Photo from Instagram user alirezamalihi of celebrations in Tehran
This is an excerpt of my latest piece on Global Voices.
In the past few days there have been threats against the families of BBC reporters. The Internet in Iran was slowed to a crawl. The Iranian Cyber Army launched botnet attacks against a number of media sites including BBC, Radio Farda, and Radio Zamaneh. Pundits predicted a win for Saeed Jalili, calling him the Supreme Leader’s favorite. Others predicted a run-off between the conservative mayor of Tehran, Mohammad Qalibaf and the most moderate candidate Hassan Rouhani.
VOA reporter Negar Mortazavi tweeted:
— Negar Mortazavi (@negarmortazavi) June 15, 2013
Which prompted this response from the director of the Iran Human Rights Documentation Center Gissou Nia:
Well…no one was more surprised than Iranians themselves by the results (except for Gissou Nia). Today, Hassan Rouhani was declared president with more than 50% of the votes. The Internet is back on and images and videos are flooding out of Iran.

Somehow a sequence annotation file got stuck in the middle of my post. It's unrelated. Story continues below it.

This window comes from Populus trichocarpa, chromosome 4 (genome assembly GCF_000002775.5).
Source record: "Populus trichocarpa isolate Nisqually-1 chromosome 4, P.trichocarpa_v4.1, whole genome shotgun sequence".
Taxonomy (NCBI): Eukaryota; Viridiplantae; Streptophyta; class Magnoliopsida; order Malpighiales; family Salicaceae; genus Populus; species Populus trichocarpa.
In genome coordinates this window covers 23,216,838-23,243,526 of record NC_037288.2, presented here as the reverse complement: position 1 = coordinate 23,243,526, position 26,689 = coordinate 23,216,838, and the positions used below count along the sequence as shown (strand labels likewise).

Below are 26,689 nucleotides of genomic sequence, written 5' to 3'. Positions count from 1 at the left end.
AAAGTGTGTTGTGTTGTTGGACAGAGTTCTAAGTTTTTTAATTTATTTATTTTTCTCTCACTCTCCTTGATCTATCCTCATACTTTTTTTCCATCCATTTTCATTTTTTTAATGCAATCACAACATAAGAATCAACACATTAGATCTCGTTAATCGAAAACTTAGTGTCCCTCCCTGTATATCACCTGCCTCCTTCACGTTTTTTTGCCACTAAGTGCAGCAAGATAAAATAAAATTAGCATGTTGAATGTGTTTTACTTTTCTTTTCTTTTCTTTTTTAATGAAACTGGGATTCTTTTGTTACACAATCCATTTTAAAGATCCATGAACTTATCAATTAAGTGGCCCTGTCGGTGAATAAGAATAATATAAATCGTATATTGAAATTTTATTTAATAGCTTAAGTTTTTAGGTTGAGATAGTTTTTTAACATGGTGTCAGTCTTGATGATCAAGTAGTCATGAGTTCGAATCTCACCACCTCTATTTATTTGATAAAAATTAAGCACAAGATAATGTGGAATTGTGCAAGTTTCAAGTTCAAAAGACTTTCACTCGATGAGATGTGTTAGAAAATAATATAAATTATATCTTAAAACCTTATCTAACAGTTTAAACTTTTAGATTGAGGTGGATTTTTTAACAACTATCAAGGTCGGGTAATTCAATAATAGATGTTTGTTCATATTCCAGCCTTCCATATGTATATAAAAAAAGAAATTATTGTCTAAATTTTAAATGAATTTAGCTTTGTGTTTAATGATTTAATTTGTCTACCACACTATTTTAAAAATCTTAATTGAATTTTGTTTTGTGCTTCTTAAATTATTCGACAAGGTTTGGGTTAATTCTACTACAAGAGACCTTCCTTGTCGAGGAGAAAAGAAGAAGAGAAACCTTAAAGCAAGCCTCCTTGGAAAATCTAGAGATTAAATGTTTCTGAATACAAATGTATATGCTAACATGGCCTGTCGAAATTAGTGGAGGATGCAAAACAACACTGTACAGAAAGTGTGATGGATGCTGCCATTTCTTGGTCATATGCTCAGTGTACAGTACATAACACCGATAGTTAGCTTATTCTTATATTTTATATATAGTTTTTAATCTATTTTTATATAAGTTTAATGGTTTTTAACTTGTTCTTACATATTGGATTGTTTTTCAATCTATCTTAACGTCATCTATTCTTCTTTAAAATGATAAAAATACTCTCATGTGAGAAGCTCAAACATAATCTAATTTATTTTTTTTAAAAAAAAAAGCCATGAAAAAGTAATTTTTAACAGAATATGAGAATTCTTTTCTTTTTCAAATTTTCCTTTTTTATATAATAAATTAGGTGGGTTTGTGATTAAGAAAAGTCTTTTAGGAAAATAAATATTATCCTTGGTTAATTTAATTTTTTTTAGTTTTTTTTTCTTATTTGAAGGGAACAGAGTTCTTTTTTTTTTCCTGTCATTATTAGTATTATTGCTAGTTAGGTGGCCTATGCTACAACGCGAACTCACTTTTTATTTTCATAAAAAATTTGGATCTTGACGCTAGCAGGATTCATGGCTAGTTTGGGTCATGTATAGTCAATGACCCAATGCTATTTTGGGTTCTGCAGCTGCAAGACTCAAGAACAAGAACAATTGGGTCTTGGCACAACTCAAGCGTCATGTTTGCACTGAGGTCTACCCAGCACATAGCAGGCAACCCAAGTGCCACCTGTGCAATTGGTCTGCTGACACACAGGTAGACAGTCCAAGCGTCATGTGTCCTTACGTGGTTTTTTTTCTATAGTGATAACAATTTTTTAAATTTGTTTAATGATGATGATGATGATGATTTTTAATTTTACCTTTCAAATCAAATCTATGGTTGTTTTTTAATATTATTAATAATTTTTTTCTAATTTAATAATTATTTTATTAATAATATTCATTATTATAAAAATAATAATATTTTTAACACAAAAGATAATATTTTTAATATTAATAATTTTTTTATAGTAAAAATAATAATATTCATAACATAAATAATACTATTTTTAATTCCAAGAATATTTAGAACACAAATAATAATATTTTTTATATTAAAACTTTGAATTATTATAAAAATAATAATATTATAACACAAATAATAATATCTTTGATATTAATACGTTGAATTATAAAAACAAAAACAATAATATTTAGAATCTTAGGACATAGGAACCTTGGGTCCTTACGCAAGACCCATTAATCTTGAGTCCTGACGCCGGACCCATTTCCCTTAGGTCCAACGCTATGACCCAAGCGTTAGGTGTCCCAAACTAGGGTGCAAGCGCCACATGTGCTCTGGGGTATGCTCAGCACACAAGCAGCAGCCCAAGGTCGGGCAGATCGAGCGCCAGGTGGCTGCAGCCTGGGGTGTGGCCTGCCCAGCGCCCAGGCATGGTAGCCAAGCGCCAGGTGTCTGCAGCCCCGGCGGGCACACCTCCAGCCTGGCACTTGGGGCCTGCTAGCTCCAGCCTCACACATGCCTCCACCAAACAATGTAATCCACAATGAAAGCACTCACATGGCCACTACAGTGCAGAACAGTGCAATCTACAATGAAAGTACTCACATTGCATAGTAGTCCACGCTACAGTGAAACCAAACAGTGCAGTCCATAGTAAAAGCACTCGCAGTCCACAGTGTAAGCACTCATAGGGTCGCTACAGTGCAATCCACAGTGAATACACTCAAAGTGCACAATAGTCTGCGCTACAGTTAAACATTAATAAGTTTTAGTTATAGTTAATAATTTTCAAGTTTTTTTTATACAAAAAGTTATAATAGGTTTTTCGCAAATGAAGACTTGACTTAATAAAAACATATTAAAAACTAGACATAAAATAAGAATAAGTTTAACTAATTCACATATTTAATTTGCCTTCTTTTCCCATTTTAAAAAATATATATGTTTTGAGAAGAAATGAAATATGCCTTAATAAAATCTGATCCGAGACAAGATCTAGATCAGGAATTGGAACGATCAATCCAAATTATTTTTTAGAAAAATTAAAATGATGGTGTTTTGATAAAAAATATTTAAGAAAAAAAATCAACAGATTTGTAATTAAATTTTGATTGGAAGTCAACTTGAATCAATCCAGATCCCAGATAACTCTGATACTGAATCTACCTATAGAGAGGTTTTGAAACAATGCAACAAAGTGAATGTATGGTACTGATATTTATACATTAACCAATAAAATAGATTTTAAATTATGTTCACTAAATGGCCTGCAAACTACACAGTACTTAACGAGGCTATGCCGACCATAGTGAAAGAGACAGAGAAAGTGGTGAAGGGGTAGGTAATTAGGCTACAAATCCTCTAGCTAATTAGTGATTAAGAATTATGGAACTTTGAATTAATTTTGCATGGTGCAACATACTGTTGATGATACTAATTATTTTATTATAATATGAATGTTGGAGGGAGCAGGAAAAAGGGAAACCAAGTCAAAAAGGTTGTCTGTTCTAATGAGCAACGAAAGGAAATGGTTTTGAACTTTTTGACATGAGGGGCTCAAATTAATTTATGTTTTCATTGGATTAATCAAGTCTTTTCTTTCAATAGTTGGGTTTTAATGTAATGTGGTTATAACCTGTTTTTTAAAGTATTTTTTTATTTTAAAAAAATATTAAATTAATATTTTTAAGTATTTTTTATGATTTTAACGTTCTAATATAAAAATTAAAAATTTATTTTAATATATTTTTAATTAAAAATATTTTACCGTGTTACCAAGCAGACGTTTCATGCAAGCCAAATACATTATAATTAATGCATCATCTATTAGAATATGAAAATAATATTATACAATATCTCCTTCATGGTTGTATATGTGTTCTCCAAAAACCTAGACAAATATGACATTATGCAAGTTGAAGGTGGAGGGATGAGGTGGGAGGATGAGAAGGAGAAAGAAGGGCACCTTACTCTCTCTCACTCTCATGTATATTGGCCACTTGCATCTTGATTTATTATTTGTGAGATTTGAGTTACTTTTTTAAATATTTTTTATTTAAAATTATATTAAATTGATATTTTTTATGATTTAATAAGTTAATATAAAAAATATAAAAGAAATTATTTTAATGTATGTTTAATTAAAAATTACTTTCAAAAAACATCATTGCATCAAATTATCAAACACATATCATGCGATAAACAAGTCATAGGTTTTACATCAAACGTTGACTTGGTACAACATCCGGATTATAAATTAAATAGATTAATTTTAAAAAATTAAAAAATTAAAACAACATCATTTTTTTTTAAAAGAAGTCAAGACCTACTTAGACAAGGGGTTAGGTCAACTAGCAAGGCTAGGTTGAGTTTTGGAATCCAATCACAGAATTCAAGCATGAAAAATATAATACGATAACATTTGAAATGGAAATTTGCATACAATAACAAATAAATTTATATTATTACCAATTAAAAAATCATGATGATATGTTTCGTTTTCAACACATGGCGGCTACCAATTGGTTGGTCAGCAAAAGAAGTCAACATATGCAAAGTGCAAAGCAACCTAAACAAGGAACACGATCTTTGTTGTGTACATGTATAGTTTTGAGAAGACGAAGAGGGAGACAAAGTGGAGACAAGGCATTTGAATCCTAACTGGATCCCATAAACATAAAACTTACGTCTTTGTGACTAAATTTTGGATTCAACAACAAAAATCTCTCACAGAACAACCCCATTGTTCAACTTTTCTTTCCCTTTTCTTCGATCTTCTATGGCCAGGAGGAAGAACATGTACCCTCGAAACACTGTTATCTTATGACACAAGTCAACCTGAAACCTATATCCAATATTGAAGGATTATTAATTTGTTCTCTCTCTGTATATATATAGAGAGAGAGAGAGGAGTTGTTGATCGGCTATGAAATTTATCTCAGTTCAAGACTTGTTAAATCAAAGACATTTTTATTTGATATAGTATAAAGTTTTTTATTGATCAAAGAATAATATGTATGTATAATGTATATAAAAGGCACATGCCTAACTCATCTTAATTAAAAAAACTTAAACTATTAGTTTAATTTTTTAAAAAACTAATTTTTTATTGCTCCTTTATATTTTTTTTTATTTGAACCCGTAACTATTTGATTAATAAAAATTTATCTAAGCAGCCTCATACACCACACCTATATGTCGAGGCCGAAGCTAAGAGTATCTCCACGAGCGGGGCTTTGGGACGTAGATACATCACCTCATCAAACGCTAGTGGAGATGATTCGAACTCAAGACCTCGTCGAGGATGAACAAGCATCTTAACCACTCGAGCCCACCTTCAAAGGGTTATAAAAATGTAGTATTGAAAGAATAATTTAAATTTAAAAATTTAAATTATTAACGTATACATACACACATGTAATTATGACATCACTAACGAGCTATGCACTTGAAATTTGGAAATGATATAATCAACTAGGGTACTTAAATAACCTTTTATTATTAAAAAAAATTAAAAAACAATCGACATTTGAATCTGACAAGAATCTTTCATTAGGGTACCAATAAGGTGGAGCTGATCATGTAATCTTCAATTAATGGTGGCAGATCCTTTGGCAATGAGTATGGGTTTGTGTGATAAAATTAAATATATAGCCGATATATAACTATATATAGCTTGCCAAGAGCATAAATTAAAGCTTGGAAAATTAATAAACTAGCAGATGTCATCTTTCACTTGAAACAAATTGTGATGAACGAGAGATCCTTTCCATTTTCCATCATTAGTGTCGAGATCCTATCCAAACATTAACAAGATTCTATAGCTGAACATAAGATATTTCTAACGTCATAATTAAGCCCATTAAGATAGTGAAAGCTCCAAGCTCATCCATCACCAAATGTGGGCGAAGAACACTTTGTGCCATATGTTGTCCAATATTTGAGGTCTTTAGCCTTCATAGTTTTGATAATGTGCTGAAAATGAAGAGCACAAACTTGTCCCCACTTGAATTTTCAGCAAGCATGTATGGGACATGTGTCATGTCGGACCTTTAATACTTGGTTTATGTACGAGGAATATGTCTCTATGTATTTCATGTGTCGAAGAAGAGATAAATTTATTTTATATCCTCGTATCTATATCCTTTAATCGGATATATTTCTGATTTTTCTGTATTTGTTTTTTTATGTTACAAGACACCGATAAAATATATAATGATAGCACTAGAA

Financial Times Journalist, Borzou Daraghi writes on Facebook that hardliners had so thoroughly convinced themselves that they really “won” 2009’s elections that they were completely caught by surprise:
When you begin to believe your own lies, you become extremely vulnerable.
Khabar City shares images of voters on their blog along with this tidbit:
به گزارش خبرنگار خبرگزاری فارس از شهرستان ساری، مردم ایران بار دیگر با نشان دادن شناسنامه و حضور در انتخابات لرزه بر اندام دشمنان انداختند. 90 درصد مردم مازندران در انتخابات شرکت کردند.
The Fars News stringer reporting from the city of Sari said that just by voting, the people of Iran have made their enemies shake in their boots. 90% of voters in Mazandaran cast their votes.
Read the rest on Global Voices.